An NFL linebacker comes home.
On a sunny Saturday in Elizabeth, wide-eyed young football players ﬁll Waterfront Field in the never-ending quest to burnish their skills. It might sound like a typical late-spring weekend morning here, but there is one big difference. On this day, the kids are being coached by a professional: hometown hero Khaseem Greene, twice Big East Defensive Player of the Year at Rutgers and now a linebacker for the Tampa Bay Buccaneers of the NFL.
For most of these kids, it is their ﬁrst experience interacting with a player of Greene’s caliber. Towering over his charges, he is someone they can look up to, literally and ﬁguratively. No matter where his football travels have taken him, Greene has always come back home. This is the second year he has hosted his football camp. It’s not a money-maker (many NFL player camps are), nor is it just about teaching on-ﬁeld techniques to the city’s kids. Greene sees his camps as an important way of making a meaningful difference in the town where he ﬁrst caught the eye of college recruiters as a defensive back of the state-champion Elizabeth High School varsity.
“Kids might read about me and know a little bit about me,” Greene says, “but my coming back and having free camps—getting the kids involved with football and teaching them the basics—is for me a joy, because they get to know me as a person. We get to meet and interact.”
Greene understands what the kids of the city are going through today. He lets them know that they should not hesitate to “dream big,” because you never know the opportunities that are out in front of you. In Greene’s case, his quickness and ferocious tackling prompted a move to linebacker his junior year at Rutgers. That decision changed his life. He instantly became one of the best at the position in the country and earned Big East Defensive Player of the Year Awards in 2011 and 2012. He was selected in the fourth round of the 2013 NFL draft by the Chicago Bears and has been working hard to establish himself in the pros the last couple of seasons.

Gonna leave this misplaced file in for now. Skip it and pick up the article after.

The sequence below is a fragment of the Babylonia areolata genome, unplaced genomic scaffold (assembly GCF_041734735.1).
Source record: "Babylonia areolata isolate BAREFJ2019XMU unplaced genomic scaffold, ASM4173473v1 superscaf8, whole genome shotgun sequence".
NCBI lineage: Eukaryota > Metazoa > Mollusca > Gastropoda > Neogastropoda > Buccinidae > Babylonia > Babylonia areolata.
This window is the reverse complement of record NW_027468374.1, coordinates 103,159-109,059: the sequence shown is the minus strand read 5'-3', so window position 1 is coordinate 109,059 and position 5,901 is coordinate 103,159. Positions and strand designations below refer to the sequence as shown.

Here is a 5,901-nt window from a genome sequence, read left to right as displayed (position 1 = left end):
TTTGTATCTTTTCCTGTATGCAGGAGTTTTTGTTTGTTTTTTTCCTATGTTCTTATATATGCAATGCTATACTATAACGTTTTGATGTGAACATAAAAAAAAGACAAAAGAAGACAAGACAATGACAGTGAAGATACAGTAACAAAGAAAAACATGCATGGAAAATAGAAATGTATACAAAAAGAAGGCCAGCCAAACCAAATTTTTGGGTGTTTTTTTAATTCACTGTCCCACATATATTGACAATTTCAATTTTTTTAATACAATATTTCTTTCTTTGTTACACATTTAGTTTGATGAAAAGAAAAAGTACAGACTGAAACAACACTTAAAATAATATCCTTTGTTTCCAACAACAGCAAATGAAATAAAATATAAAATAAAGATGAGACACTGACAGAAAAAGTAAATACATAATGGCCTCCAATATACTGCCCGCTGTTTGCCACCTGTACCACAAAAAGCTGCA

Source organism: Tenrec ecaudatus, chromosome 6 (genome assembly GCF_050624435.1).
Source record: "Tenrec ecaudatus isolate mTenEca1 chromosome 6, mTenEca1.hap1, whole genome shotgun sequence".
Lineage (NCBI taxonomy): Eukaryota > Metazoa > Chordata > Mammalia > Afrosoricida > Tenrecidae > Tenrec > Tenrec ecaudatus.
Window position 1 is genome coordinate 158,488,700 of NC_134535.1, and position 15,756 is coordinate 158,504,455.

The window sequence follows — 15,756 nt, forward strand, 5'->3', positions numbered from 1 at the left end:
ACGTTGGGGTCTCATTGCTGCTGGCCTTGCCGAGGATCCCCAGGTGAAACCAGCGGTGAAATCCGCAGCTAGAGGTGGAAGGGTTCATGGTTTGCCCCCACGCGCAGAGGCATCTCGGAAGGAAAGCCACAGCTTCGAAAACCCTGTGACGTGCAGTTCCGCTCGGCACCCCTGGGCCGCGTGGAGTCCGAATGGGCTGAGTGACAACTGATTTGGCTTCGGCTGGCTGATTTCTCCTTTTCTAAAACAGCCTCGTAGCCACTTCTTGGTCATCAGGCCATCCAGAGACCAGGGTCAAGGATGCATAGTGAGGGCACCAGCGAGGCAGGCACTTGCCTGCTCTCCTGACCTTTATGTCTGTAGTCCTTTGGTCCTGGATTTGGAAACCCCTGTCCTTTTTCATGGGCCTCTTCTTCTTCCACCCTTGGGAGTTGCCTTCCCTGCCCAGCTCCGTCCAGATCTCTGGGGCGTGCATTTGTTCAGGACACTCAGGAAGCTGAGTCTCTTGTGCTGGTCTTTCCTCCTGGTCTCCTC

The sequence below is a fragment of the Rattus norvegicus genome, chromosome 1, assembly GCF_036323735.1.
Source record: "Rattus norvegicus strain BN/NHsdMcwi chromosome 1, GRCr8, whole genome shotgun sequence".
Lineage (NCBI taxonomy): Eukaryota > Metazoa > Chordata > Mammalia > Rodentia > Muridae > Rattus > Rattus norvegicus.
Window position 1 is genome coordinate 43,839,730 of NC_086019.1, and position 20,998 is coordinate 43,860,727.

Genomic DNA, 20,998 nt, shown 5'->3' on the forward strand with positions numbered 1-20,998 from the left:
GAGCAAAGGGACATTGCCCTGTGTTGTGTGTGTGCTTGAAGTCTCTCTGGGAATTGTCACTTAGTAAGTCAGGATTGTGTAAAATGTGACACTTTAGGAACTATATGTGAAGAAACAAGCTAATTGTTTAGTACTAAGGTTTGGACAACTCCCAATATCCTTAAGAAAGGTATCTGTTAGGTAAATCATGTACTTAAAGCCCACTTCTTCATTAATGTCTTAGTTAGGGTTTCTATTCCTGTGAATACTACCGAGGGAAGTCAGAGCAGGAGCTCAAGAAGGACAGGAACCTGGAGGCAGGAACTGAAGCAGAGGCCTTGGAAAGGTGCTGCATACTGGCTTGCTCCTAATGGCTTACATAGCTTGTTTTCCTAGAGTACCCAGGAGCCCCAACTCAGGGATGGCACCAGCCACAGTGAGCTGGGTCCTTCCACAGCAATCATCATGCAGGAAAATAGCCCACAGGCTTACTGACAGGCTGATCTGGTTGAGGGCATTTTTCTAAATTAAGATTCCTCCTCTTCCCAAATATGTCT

The kids at Waterfront Park don’t hear a lot of local success stories like Greene’s. Which is why he feels compelled to tell it. He hopes others from Elizabeth who ﬁnd success follow his lead and come back to share their stories. “It’s a way to motivate a kid to want to do better, to make it somewhere in life for themselves,” he says. “It’s special that I get to be the guy that comes back and actually does camps and gets involved in the community the way I do. It’s deﬁnitely a big deal for me. I can’t even put it into words how excited I would’ve been to have been able to attend a camp like this when I was a kid.”
Greene found football as most young players in Elizabeth do, through his family. Several of his siblings, cousins, uncles—and especially his father—were ﬁrst-rate athletes. His dad played college football at Purdue. But it was Greene’s mother who kept him laser-focused on sports. “I credit my mom for keeping me involved in and making me love the game the way I do.”
Not surprisingly, it’s all hands on deck for the Greene family when it comes to making the camp happen—from tutoring the players to serving food to passing out camp t-shirts. “Family is the reason why I grind, the reason I do what I do,” he smiles. “It means everything to me for them to be there.”
Editor’s Note: Andrew Feldman ﬁrst crossed paths with Khaseem Greene on the Rutgers campus, where Andrew earned a degree in Sports Management. He has proﬁled other pro athletes from the Garden State for njsportsheroes.com, including Muhammad Wilkerson and Elaine Zayak, and authored histories of Rutgers basketball and Seton Hall baseball for the web site.